In any case, is the foreclosure induced desperation theory the only one proposed by this liberal media, or one of many that they explored? This is not rhetorical - I really have not followed this closely enough to know the details. Also, are you saying that any suggestion of a possible causal relationship between huge financial troubles and a co-incident radicalization is crackpottery?
     
  13. Jul 7, 2010 #12

    arildno

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    Depends on the direction of the causation arrow.
    That radicalization, and the willingness not to care about the lives of others might well de-motivate a person from acting in such a manner that he will gain money in a lawful manner, is of course, not crackpottery at all.
    Why should he any longer care about how other people gain comfort in their lives when he is enthused about the thought of..killing them?

    Since it has clerly been shown that his radicalization started a lot earlier than his getting a foreclosure, this is the probable connection, if any, between his finances and his mental outlook.
     
    Last edited: Jul 7, 2010
  14. Jul 7, 2010 #13

    Gokul43201

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    I am not aware of the details, but I was under the impression that the radicalization happened over the last year or two - which would be after the beginning of the collapse of the housing bubble (as well as the start of the recession back in 2008) in the US.
     
  15. Jul 7, 2010 #14

    arildno

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    Give a credible psychological mechanism for why foreclosure of your house would spiral you into planning methodically the murder of hundreds of innocents at Times Square.

    If you can't point to such a mechanism, you may as well dismiss this cherished brainchild of the libleft as what it is: A fantasy.
     
  16. Jul 7, 2010 #15

    russ_watters

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    As i said: the Van Jones story cited above and doscussed in the article.
     
  17. Jul 7, 2010 #16

    Evo

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    I've got to agree with you here, a person running into ongoing problems with mortgage payments due to any reason should start preparing to move into a cheaper rental property if it doesn't look like they can sell. Anyone being foreclosed on has had plenty of advanced notice. (unless you're that women that came home from work to find that the bank accidently gave her address to the foreclosure company they hired and they had trashed her house, taken her pet, and put a lock box on the doors).

    But this is dragging the thread off topic.
     
  18. Jul 7, 2010 #17

    russ_watters

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    Note that in the fort Hood case, the media also looked for and generated stories on similar non-Islamic extremist motivation. Also, that's different from reporting on (or not) someone else's crackpottery, but rather is a case of the media generating it themselves and reporting it as if it is a real story. Even if in this case "crackpottery" is too strong of a word, it is still wrong to do it.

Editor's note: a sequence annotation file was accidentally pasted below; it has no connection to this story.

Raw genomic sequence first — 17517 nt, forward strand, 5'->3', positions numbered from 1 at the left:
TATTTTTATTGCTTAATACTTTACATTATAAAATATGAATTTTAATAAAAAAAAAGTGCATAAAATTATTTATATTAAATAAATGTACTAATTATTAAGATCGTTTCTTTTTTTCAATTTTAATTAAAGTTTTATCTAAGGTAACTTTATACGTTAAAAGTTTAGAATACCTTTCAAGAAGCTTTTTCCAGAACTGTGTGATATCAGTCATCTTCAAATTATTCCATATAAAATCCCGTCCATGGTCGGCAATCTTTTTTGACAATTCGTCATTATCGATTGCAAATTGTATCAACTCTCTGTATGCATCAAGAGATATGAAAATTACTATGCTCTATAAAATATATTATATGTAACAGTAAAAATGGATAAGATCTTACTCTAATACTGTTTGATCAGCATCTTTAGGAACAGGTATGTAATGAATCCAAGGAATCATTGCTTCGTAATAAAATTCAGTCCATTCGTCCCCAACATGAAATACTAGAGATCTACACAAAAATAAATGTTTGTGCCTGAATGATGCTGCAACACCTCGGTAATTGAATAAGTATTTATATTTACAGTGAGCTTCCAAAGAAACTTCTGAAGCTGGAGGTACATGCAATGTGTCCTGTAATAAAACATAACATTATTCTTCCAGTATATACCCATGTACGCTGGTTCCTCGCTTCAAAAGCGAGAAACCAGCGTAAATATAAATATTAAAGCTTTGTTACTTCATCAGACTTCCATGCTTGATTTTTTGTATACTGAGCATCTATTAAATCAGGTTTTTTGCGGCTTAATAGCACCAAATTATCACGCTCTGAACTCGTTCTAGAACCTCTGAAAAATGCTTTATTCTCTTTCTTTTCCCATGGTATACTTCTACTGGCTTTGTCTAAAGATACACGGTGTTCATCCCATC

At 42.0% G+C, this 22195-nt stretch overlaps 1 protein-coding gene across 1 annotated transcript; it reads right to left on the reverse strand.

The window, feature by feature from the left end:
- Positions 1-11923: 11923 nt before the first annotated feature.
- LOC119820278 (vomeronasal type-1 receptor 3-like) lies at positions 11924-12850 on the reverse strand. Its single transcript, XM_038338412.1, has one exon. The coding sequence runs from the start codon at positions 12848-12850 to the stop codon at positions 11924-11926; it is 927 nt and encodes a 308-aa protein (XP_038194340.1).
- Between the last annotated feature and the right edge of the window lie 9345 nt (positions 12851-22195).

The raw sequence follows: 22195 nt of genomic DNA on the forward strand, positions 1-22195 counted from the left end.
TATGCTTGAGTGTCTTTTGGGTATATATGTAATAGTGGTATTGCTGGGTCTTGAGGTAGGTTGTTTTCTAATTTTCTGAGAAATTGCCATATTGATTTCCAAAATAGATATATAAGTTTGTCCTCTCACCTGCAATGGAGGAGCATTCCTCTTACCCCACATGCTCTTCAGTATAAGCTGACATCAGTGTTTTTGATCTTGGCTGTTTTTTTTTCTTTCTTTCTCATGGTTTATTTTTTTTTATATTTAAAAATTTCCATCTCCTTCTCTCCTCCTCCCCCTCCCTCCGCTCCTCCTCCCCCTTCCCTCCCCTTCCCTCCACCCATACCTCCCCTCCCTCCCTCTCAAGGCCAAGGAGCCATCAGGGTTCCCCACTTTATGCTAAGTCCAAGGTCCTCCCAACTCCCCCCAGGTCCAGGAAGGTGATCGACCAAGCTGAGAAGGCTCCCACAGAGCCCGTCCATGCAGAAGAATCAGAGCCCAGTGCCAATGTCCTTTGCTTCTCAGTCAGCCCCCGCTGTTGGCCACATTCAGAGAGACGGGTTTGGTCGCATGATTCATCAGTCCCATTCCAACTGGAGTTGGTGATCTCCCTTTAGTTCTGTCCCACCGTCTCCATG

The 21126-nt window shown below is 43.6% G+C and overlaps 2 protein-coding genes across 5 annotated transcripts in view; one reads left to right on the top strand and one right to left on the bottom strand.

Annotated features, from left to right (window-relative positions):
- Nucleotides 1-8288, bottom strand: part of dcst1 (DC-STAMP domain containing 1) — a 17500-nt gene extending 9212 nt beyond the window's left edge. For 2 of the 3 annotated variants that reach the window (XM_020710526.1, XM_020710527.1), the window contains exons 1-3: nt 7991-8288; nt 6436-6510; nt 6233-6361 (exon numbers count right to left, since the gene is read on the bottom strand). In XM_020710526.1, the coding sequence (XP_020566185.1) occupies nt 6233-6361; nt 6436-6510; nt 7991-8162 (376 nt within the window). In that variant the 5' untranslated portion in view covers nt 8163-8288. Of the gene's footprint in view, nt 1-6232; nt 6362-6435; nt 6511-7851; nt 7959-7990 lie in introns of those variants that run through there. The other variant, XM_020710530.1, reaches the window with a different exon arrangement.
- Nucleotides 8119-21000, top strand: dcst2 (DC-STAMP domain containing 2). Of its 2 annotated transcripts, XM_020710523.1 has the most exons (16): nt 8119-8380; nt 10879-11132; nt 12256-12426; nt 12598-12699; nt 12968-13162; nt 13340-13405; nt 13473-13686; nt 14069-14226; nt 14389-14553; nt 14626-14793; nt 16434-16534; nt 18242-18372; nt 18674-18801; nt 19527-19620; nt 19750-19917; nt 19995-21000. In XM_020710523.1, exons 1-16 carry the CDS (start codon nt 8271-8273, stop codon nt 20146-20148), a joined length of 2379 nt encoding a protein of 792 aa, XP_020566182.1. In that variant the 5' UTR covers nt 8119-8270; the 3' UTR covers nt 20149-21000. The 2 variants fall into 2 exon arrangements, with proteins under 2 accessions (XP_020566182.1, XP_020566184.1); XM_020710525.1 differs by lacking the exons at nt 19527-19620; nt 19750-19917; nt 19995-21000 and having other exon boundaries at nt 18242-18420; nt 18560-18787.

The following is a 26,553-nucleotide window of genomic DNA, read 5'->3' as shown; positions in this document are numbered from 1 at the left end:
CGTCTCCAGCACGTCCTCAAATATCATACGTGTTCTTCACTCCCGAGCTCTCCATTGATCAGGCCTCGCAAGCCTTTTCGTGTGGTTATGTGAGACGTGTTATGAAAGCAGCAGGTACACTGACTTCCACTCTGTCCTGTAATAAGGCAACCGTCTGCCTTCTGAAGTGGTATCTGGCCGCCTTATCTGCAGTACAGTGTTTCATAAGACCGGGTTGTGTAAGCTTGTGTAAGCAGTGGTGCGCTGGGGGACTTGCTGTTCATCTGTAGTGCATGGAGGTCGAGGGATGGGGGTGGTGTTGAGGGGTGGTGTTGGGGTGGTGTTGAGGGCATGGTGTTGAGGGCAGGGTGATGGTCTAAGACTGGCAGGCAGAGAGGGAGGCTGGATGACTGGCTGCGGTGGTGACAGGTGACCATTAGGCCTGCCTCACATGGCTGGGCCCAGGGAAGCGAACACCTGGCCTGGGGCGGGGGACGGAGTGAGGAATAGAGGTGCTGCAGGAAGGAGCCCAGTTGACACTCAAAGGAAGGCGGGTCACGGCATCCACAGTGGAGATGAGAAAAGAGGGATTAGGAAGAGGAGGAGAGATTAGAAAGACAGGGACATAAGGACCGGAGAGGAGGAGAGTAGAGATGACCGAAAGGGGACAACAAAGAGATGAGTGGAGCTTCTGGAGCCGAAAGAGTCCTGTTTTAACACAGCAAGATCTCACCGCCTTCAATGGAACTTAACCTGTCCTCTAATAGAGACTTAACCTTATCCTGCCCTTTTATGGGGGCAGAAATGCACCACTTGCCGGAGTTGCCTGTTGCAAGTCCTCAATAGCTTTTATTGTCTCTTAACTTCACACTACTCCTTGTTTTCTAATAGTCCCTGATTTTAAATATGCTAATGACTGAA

19. Jul 7, 2010 #18

    arildno

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    It is called violation of the principle of Occam's Razor.
    We already have an motival explanation that works fine for BOTH occasions, therefore, that explanation should be favoured rather than inventing disparate "explanations" for both of them.
     
  20. Jul 7, 2010 #19
    You've given one example, and in my opinion, it's a fairly shaky example. Compare this to "climategate," the children singing an Obama song, and the "War on Christmas" and you'll see it isn't even close.

    Fox is a nonstop parade of conservative crackpottery, while the "mainstream media" might occasionally miss an opportunity to be critical of the left. Like I said, it isn't even close.
     
  21. Jul 7, 2010 #20

    russ_watters

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    You're saying you don't think Van Jones is a crackpot? Do you not consider the 9/11 conspiracy theory movement to be crackpottery? The Free Mumia movement? STORM?
    Odd choices. You're claiming climategate is a conservative media generated conspiracy theory? And I'm not seeing any connection between the "war on christmas" and conservative media. And the chrismas song? Are you talking about the GOP official who distributed a "Barack the Magic Negro" song? Are you claiming that was a conservative media generated piece of crackpottery? Or a story that was missed or misreported by conservative media? Very odd choices indeed that seemingly reflect the type of bias I'm talking about.
    Based on your odd choices above, it doesn't surprise me that you feel that way.

    In any case, I'm not arguing that Fox isn't conservatively biased, so it isn't all that useful to make that argument. I agree that they are! But even if the liberal bias by the rest of the media isn't as strong (and on average, it isn't), the fact that it is so widespread makes it just as big if not a bigger problem.
     
    Last edited: Jul 7, 2010